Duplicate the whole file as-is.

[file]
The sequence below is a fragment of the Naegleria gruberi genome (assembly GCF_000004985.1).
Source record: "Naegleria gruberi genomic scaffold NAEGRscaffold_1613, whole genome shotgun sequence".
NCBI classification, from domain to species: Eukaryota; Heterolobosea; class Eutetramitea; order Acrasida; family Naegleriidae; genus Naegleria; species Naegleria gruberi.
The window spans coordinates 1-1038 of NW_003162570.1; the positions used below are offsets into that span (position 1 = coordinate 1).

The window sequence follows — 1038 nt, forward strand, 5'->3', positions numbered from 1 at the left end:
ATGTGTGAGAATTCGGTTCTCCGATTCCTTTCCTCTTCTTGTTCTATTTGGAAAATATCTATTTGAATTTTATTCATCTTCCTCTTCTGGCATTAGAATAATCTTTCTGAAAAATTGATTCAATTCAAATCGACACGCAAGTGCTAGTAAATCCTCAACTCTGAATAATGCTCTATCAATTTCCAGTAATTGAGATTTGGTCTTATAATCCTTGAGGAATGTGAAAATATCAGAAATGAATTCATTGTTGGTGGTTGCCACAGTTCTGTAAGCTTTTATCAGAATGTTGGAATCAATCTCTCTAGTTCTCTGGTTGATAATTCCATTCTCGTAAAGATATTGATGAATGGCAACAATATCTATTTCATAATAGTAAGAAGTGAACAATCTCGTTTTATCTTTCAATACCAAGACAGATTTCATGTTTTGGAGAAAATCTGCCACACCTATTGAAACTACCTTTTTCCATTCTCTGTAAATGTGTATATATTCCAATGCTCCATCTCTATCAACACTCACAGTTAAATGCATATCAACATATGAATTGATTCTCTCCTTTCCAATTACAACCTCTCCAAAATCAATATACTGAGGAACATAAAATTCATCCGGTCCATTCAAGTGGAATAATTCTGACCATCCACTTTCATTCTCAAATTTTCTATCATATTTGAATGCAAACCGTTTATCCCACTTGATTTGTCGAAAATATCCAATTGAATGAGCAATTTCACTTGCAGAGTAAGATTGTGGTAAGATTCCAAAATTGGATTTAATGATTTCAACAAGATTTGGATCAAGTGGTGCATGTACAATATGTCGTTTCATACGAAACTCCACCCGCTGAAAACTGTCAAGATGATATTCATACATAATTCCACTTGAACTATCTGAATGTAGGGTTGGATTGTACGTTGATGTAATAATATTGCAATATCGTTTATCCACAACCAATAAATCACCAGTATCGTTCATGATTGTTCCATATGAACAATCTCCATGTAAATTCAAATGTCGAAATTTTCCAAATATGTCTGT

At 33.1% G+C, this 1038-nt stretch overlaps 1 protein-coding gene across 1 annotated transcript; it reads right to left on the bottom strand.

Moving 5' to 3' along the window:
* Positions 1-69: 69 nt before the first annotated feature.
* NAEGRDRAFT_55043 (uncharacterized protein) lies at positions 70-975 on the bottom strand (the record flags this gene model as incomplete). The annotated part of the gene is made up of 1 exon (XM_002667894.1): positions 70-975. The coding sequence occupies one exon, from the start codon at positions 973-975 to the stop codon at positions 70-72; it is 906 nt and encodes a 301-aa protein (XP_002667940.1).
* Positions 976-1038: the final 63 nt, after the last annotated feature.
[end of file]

The sequence below is a fragment of the Naegleria gruberi genome (assembly GCF_000004985.1).
Source record: "Naegleria gruberi genomic scaffold NAEGRscaffold_1613, whole genome shotgun sequence".
NCBI classification, from domain to species: Eukaryota; Heterolobosea; class Eutetramitea; order Acrasida; family Naegleriidae; genus Naegleria; species Naegleria gruberi.
The window spans coordinates 1-1038 of NW_003162570.1; the positions used below are offsets into that span (position 1 = coordinate 1).

The window sequence follows — 1038 nt, forward strand, 5'->3', positions numbered from 1 at the left end:
ATGTGTGAGAATTCGGTTCTCCGATTCCTTTCCTCTTCTTGTTCTATTTGGAAAATATCTATTTGAATTTTATTCATCTTCCTCTTCTGGCATTAGAATAATCTTTCTGAAAAATTGATTCAATTCAAATCGACACGCAAGTGCTAGTAAATCCTCAACTCTGAATAATGCTCTATCAATTTCCAGTAATTGAGATTTGGTCTTATAATCCTTGAGGAATGTGAAAATATCAGAAATGAATTCATTGTTGGTGGTTGCCACAGTTCTGTAAGCTTTTATCAGAATGTTGGAATCAATCTCTCTAGTTCTCTGGTTGATAATTCCATTCTCGTAAAGATATTGATGAATGGCAACAATATCTATTTCATAATAGTAAGAAGTGAACAATCTCGTTTTATCTTTCAATACCAAGACAGATTTCATGTTTTGGAGAAAATCTGCCACACCTATTGAAACTACCTTTTTCCATTCTCTGTAAATGTGTATATATTCCAATGCTCCATCTCTATCAACACTCACAGTTAAATGCATATCAACATATGAATTGATTCTCTCCTTTCCAATTACAACCTCTCCAAAATCAATATACTGAGGAACATAAAATTCATCCGGTCCATTCAAGTGGAATAATTCTGACCATCCACTTTCATTCTCAAATTTTCTATCATATTTGAATGCAAACCGTTTATCCCACTTGATTTGTCGAAAATATCCAATTGAATGAGCAATTTCACTTGCAGAGTAAGATTGTGGTAAGATTCCAAAATTGGATTTAATGATTTCAACAAGATTTGGATCAAGTGGTGCATGTACAATATGTCGTTTCATACGAAACTCCACCCGCTGAAAACTGTCAAGATGATATTCATACATAATTCCACTTGAACTATCTGAATGTAGGGTTGGATTGTACGTTGATGTAATAATATTGCAATATCGTTTATCCACAACCAATAAATCACCAGTATCGTTCATGATTGTTCCATATGAACAATCTCCATGTAAATTCAAATGTCGAAATTTTCCAAATATGTCTGT

At 33.1% G+C, this 1038-nt stretch overlaps 1 protein-coding gene across 1 annotated transcript; it reads right to left on the bottom strand.

Moving 5' to 3' along the window:
* Positions 1-69: 69 nt before the first annotated feature.
* NAEGRDRAFT_55043 (uncharacterized protein) lies at positions 70-975 on the bottom strand (the record flags this gene model as incomplete). The annotated part of the gene is made up of 1 exon (XM_002667894.1): positions 70-975. The coding sequence occupies one exon, from the start codon at positions 973-975 to the stop codon at positions 70-72; it is 906 nt and encodes a 301-aa protein (XP_002667940.1).
* Positions 976-1038: the final 63 nt, after the last annotated feature.